“Why Don’t Penguins’ Feet Freeze?” – a collection of the Q&A section from the back of New Scientist magazine. Unfortunately I can’t remember why penguins’ feet don’t freeze and can’t find the book either – so a wasted exercise. Something to do with reduced blood flow I suppose.
“Exultant” by Stephen Baxter – dire space opera. Can’t believe I finished it.
“Revelation Space” by Alastair Reynolds – lovely space opera. Reminded me of Stephen Donaldson’s ‘Gap’ series.
“The Children of Hurin” by JRR Tolkien – much better than I expected. A coherent tale, instead of the usual cobbled together dross Christopher Tolkien usually turns out under daddy’s name. Beautifully tragic.
“Collapse” by Jared Diamond – Not as good as “Guns, Germs and Steel” but interesting nevertheless. He certainly can belabour the point sometimes though.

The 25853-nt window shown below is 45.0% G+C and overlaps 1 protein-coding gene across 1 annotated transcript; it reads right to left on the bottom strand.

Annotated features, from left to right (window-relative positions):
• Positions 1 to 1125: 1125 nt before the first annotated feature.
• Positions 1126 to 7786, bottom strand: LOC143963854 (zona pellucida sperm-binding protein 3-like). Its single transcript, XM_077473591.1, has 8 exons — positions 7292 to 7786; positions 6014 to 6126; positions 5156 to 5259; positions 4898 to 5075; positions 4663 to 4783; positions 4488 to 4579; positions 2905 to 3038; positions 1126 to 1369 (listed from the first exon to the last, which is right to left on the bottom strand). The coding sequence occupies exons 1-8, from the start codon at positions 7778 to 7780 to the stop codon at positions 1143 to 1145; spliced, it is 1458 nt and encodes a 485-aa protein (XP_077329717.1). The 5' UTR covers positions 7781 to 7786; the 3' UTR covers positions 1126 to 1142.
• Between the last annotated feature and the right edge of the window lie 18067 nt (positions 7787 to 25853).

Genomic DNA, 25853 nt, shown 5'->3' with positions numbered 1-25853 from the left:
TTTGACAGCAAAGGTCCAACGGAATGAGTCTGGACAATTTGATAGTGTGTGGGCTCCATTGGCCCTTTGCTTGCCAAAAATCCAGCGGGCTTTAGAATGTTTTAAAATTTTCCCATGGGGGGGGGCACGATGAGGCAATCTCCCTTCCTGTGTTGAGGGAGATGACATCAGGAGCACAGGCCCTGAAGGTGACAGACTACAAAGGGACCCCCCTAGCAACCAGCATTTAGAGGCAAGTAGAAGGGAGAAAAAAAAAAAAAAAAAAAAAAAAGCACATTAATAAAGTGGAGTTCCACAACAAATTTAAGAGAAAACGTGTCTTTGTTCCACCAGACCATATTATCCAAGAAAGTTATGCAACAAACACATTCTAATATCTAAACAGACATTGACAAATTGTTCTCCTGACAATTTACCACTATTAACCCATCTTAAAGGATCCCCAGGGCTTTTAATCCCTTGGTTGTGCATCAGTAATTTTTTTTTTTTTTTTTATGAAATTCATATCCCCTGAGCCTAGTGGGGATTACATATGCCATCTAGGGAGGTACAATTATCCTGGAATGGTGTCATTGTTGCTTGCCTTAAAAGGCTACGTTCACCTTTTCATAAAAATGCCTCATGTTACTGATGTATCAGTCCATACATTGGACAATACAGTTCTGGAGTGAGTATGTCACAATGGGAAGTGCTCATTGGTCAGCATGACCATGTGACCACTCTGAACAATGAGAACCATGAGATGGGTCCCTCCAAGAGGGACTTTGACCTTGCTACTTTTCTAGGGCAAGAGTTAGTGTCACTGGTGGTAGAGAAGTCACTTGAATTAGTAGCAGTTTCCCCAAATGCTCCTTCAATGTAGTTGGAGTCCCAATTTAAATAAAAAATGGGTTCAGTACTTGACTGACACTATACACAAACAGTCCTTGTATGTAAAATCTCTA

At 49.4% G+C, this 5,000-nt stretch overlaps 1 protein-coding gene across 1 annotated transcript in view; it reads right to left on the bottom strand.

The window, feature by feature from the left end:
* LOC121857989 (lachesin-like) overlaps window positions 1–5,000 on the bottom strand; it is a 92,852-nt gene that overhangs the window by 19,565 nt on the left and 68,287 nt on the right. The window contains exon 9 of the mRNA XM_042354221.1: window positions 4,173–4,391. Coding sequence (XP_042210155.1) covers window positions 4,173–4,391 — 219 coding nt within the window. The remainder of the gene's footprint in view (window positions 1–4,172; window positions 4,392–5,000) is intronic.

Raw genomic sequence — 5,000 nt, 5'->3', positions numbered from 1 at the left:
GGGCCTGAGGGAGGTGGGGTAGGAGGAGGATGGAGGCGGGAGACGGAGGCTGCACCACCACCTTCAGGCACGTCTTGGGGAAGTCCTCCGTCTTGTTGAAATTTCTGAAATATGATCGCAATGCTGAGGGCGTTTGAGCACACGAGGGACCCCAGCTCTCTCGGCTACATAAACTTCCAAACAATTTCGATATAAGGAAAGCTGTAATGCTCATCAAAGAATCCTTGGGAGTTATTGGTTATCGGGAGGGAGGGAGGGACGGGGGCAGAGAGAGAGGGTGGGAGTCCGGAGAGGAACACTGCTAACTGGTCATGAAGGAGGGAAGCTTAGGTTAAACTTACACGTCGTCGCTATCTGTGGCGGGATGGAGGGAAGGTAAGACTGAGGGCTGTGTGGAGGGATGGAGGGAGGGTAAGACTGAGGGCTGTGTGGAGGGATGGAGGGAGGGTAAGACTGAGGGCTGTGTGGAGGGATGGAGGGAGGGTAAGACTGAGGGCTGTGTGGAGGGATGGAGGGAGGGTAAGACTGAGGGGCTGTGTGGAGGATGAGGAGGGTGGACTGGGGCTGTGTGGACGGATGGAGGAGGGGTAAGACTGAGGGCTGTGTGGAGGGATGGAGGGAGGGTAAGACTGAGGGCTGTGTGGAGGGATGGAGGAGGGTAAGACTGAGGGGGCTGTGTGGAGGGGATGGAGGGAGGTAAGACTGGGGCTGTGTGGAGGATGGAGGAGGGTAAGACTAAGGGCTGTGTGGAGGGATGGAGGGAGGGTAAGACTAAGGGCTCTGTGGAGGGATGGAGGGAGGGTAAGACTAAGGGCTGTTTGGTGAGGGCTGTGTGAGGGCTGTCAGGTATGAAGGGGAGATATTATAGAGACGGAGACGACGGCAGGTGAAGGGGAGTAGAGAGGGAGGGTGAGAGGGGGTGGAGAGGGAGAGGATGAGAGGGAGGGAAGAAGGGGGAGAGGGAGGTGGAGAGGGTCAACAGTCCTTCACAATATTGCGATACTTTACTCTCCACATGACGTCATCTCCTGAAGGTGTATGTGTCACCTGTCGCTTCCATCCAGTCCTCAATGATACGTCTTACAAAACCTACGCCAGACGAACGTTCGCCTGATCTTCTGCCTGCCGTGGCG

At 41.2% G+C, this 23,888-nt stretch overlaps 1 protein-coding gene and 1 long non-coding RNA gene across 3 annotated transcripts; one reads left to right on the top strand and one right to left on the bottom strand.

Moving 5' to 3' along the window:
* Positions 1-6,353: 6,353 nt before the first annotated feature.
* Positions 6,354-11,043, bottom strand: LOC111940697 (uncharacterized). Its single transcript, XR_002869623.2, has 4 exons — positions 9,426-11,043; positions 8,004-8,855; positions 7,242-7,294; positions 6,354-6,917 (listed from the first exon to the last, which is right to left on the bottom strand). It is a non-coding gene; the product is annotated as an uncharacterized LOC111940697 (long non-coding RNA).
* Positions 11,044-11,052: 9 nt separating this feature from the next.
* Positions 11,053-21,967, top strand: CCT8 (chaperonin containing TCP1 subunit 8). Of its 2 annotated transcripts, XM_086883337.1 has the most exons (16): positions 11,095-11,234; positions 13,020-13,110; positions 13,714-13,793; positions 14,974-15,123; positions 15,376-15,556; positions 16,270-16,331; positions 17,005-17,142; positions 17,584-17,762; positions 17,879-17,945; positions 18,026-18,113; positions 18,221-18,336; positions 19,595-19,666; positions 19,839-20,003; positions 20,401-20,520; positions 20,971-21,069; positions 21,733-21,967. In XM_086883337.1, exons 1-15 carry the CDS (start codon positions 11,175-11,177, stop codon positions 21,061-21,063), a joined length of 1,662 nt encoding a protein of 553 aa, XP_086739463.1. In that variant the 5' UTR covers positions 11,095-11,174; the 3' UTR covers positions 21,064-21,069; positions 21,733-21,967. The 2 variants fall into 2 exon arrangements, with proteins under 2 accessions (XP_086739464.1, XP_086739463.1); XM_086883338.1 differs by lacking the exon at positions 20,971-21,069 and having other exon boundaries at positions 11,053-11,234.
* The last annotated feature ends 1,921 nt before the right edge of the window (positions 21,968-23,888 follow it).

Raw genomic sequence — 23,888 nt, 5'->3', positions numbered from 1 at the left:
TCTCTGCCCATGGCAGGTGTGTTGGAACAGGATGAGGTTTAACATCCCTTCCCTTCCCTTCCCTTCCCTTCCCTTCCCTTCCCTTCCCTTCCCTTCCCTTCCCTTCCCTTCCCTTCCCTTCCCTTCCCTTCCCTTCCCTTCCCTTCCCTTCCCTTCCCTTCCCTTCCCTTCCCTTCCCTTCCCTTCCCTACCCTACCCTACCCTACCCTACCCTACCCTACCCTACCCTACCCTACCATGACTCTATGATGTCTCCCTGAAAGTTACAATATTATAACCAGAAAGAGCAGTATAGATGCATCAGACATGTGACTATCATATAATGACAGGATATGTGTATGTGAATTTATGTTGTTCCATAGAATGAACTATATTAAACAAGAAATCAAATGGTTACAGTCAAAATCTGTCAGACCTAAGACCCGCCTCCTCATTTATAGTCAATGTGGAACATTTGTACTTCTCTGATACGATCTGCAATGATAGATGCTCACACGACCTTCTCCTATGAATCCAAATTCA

“The Shadow of the Wind” by Carlos Ruiz Zafon – nice romantic literary travel-guide. I wish I’d read it later in the year when I was actually in Barcelona.
“The Collapse of Globalism” by John Ralston Saul – the opposite of Jared Diamond. You’re constantly going ‘What? Tell me more…’ but Mr. Saul does not oblige. I liked “Voltaire’s Bastards” when I read it a few years ago but the scope here was a bit reduced. Still, a very very smart guy.
“The Sword of Shannara” by Terry Brooks – a fantasy classic I’d never read. The precursor to 90% of what’s on the fantasy shelves – to make a million you basically want to write something halfway between this and “Lord of the Rings.” Sadly, it’s a piece of shit.
“The Year of Magical Thinking” by Joan Didion – a writer with lovely prose who I liked immensely when I read her at Uni. This is a very sad book about the death of her husband and the illness of her daughter.
Redemption Ark” by Alastair Reynolds – sequel to the one above. Nice meaty sci-fi.
“The Grass Crown” by Colleen McCullough – the second of her Rome series. Again, superb.